waterfall ... return Universe [enlarged view] © copyright
1998 Wayne Roberts All rights reserved.
Start looking inside the ring at the 12 o'clock position and follow anti-clockwise. You'll see a river running through a canyon, and then at 10 o'clock it starts to drop into a waterfall. Your view gradually becomes 'aerial', and at six o'oclock you're looking straight down on the falls from above, as it drops into successive canyons. At two o'clock there is a road-bridge across the river and your view is more skewed even though still from above. From here the water returns mysteriously to its source having 'fallen uphill'.
In this composition, there is a 'half-twist' in the viewer's perspective as one proceeds to 'sequentially observe or follow' the circumference of the circle, much like that of the renowned Moebius band of mathematics. This twist, instead of existing in the solid or at the surface, exists in the space ' in between' the observer and the surface observed.
Escher constructed a very clever drawing of an 'impossible waterfall' and made it all the more astonishing by convincing us that his 'perpetual motion' machine which seems to our surveying eyes entirely logical, could even power a turbine! His perspectival 'twist' was inspired by the Penrose tribar (a kind of impossible three-dimensional triangle).
If we regard mathematical illusions and the 'logic of the impossible' as 'mere curiosities', and 'quaint tricks', we should not forget the lessons of history. Such lessons may change our view. For example, whilst it is true that parallel lines do not meet in the (Euclidean) geometry of the flat plane, there are equally valid (consistent) geometries of curved-surfaces (non-Euclidean) in which 'parallels' do in fact meet, and in other cases, diverge. Einstein utilised these ideas to help him formulate his General Theory of Relativity, in which he proposed that matter 'bends' (changes the curvature) of the 4-dimensional space-time 'surface'. This was a new and radical way of accounting for the effects of 'gravitation'. In a bizarre twist, he proposed the idea that planets, stars, etc are actually travelling along 'straight lines' (called geodesics) on this 'twisting surface', that is, they follow the 'shortest, most-direct, path' through space-time. By way of analogy, consider a ship's course across the ocean: for its captain, it is taking a direct ('straight line') course from one port to another at a distant point, on the other side of the ocean. But to an observer from space, the ship's course is seen to follow the curvature of the Earth's surface. It's path is the shortest distance between two points, but on a curved surface (i.e. a geodesic). In this sense it is both straight and curved. Or consider a velodrome: cyclists can, at appropriate speed, travel around the tight curves without turning the front wheel, by virtue of the steep camber (the slope of the curve). They steer a straight line, but the curvature of the surface makes them turn. These ideas are 'paralleled' in the painting.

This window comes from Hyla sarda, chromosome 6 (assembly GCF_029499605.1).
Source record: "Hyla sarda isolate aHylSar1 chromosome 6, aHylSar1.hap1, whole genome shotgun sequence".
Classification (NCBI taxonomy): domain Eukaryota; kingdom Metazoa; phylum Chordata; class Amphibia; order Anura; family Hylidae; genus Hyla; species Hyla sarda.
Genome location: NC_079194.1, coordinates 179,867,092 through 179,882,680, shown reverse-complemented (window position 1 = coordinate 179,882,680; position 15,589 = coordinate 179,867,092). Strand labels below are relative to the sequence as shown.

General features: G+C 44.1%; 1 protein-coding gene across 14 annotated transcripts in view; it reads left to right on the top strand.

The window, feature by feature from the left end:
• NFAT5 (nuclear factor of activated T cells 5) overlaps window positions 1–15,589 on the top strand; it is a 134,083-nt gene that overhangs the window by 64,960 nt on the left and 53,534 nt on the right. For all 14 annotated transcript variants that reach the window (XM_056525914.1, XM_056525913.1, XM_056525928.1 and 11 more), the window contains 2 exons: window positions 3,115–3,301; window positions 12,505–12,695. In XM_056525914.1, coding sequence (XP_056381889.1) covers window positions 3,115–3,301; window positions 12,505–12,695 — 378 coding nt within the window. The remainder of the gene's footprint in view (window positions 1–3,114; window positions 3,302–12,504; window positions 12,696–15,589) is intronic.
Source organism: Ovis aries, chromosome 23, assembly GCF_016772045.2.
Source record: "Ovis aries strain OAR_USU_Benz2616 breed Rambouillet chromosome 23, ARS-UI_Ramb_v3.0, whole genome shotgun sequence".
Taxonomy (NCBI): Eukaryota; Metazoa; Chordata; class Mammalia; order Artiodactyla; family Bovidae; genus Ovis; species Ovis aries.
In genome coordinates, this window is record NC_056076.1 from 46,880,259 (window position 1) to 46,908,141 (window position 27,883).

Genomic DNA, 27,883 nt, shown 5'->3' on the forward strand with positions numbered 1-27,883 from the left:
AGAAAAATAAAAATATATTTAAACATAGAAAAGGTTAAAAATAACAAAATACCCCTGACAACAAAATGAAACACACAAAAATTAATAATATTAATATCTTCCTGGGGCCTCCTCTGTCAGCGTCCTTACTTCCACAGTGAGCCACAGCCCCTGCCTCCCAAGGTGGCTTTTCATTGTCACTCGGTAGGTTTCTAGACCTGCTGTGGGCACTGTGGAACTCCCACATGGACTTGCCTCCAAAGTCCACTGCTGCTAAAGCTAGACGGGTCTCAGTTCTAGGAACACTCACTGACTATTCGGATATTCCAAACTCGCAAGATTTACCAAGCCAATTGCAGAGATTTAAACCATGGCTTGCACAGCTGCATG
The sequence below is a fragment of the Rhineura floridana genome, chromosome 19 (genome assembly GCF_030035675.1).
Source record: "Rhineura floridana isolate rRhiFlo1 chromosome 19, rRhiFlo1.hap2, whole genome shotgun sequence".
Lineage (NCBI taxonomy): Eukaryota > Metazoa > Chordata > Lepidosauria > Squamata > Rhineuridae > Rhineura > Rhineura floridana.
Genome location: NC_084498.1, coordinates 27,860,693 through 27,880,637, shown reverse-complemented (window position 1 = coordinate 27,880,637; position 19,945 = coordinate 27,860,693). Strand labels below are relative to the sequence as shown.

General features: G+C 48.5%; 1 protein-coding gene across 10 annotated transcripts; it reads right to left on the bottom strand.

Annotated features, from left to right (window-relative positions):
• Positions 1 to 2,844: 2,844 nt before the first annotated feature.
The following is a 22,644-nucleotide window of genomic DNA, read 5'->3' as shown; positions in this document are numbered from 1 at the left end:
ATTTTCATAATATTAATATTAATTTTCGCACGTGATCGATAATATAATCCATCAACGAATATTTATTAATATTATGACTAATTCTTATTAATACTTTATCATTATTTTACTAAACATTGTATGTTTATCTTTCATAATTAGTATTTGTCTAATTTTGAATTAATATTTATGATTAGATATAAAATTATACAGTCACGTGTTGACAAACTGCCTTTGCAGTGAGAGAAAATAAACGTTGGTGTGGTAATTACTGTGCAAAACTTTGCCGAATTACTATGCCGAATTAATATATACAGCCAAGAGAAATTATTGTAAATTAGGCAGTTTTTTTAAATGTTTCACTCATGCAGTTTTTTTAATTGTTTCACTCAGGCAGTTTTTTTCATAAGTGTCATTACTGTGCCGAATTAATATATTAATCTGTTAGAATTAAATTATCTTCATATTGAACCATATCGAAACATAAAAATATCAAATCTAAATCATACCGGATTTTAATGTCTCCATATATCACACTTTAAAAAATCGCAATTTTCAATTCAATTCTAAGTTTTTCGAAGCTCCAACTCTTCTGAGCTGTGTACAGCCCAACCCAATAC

The painting echoes another concern. That is that what seems to be so real, such as the linear passage of time, may in fact be a lower-dimensional illusion of our minds. Twentieth century physics affirms this. If we could perceive space-time from a higher-dimensional viewpoint, we might observe (figuratively) something like this: a strange and beautiful 'convoluting connectedness', without any 'loose ends'. An ocean of connectedness, of 'waves' that rhythmically ebb and flow, rise and fall, and whose peculiar unique forms are determined not by a static predetermined monotonous metric, but by a liquid poem whose rhyme and meter only emerges from the symphony of all the lines, and all of the verses, stunningly measured, but whose measure both stretches and shrinks, twists and turns, yet remains forever balanced, even in the cusp, ...every point, every entity, taking its cue from every other, ...every syllable included in the rhyme and meter, every line, every stanza, ...even the boundaries of stanzas rippling through the whole such that each syllable in turn shares in the beginning and the end, of line, of verse, of poem.
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